In 2019, April 24 was officially declared as the commemoration day by French President Emmanuel Macron. With a decree of April 10th he paid tribute to the victims of the genocide perpetrated by the Ottoman Empire. The decree is related to the law n° 2001-70 of January 29, 2001 recognizing genocide publicly, adopted during the presidency of former president Jacques Chirac. Thanks to it, this day is commemorated every year.
April 24 is a reference to the day when several hundred Armenian intellectuals were arrested and assassinated by the authorities of the Ottoman Empire in 1915, in Istanbul. Prominent poets, doctors, political figures and religious leaders were taken to detention centers, tortured and publicly executed. This day is considered as the beginning of the genocide against Armenians. During this genocide, statistically, more than one million people were killed.
The historical background
The Armenian people living under the Ottoman rule as an ethnic-religious minority. They were already exposed to discrimination even before the beginning of the genocide. Due to lack of liability of the official sources confirming the exact number of Armenians living during 1914-1915, it is estimated that approximately 1.5 million ethnic Armenians were living in that period. Many of the minority groups were mainly concentrated in Eastern Anatolia. They were often excluded from the political and administrative arena and faced double tax collections and violence. Only a few Armenian families were able to contribute to trade and hold positions in high-rank jobs. The Armenian community were often targeted and accused of wanting to claim independence with the help of the Russian Empire, enemy of the Ottomans.
After the rise of the Young Turks, minorities were subjected to even harsher accusations and treatment under the Ottoman rule. When Talat Pasa came to power following a coup d’etat, the anti-Armenian rhetoric and nationalistic sentiment also gained popularity. The arrests of the Armenians were decided by Talat Pasa, the Interior Minister at that time. He was also the one who orchestrated another tragedy under the Ottoman rule in 1915, the “Great Famine of Mount Lebanon”, claiming between 100000 and 300000 lives in Mount Lebanon.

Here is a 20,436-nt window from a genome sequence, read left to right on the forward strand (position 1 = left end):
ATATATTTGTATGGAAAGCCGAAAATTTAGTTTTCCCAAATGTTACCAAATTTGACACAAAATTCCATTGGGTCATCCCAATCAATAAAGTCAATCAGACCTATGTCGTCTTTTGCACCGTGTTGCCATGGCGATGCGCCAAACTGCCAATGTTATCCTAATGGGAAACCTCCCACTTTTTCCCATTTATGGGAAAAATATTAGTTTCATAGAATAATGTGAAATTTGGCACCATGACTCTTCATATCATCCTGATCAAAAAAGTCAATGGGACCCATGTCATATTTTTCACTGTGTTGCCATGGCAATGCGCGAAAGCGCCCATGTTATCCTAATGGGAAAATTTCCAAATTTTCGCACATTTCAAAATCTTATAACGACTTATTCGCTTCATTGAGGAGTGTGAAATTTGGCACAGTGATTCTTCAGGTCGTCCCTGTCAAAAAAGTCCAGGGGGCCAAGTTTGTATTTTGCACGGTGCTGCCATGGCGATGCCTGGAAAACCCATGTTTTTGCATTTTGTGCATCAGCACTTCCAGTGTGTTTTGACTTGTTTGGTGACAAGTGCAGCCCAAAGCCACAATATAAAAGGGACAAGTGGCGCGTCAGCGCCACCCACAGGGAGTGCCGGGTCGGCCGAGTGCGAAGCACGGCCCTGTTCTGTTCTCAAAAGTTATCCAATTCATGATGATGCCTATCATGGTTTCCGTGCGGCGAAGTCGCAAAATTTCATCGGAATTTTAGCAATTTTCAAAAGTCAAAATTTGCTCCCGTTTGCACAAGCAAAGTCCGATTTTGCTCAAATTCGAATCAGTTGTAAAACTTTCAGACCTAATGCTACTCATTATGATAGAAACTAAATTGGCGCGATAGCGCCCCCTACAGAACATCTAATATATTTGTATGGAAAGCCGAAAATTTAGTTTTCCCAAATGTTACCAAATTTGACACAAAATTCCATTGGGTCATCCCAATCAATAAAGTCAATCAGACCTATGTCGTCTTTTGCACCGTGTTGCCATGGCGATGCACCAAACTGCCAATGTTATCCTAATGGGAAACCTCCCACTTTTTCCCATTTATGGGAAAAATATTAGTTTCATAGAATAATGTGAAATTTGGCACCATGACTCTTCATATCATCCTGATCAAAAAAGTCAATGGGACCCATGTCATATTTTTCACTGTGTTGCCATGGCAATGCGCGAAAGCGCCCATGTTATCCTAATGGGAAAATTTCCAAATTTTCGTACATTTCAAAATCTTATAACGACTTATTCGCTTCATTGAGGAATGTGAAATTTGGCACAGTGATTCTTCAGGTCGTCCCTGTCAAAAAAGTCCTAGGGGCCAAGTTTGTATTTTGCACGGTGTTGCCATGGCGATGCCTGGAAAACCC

After the setbacks of World War I, the Ottomans decided to conduct arbitrary deportations of Armenians by forcing them to leave their homes. During the deportations, millions of people suffered from deliberate and planned starvation, abduction, rape and torture. Large-scale massacres claimed the lives of millions of Armenians which lasted until 1916. The Armenian Genocide motivated the holocaust survivor lawyer of Polish-Jewish origin who invented the word “genocide”. Raphael Lemkin and his work bring this definition to the international law.
Today, the Turkish Republic still denies the genocide. Furthermore, he rejects calls for the recognition by the international community strongly and repeatedly. Turkey defines it as “events related to 1915” claiming these atrocities were the results of the deportations and not planned.
Despite having 34 countries currently recognizing the genocide including US, UK, France, Canada and Germany; some countries such as Pakistan, Azerbaijan and Turkey deny the genocide. Azerbaijan, one of the biggest allies of the country and the Turkish President Tayyip Erdogan, has a complicated and challenging history with Armenia especially after the Nagorno-Karabagh Conflict in 2020. Having the Turkish support both militarily and politically, Azerbaijan and Turkey form a bilateral bloc in relations regarding Armenia.
How was the Remembrance Day commemorated this year?
Commemoration ceremonies and several rallies were organized this year throughout France. The ceremony began with laying wreaths before the Monument of Komitas, a six meters high bronze statue sculpted by the artist David Erevantsi. It is situated in Place du Canada near the Yerevan Garden in the 8th arrondissement.
Many officials and association representatives were present during the ceremony including Anne Hidalgo, the Mayor of Paris; Ara Toranian and Franck Mourad Papazian, co-presidents of the CCAF, Gerald Darmanin, the Minister of the Interior and Other Seas; Gabriel Attal, the Minister in Charge of Public Accounts. A minute of silence paying tribute to victims was followed by speeches of officials and representatives.
After the ceremony, a march was held by the public towards Warsaw Square. Many people of all ages joined the protests denouncing actions against the Armenian people committed by both Turkey and Azerbaijan. Protesters carrying banners shouted slogans such as “Justice for the Armenian People”.
The security officers were accompanying the protesters and the protest ended peacefully.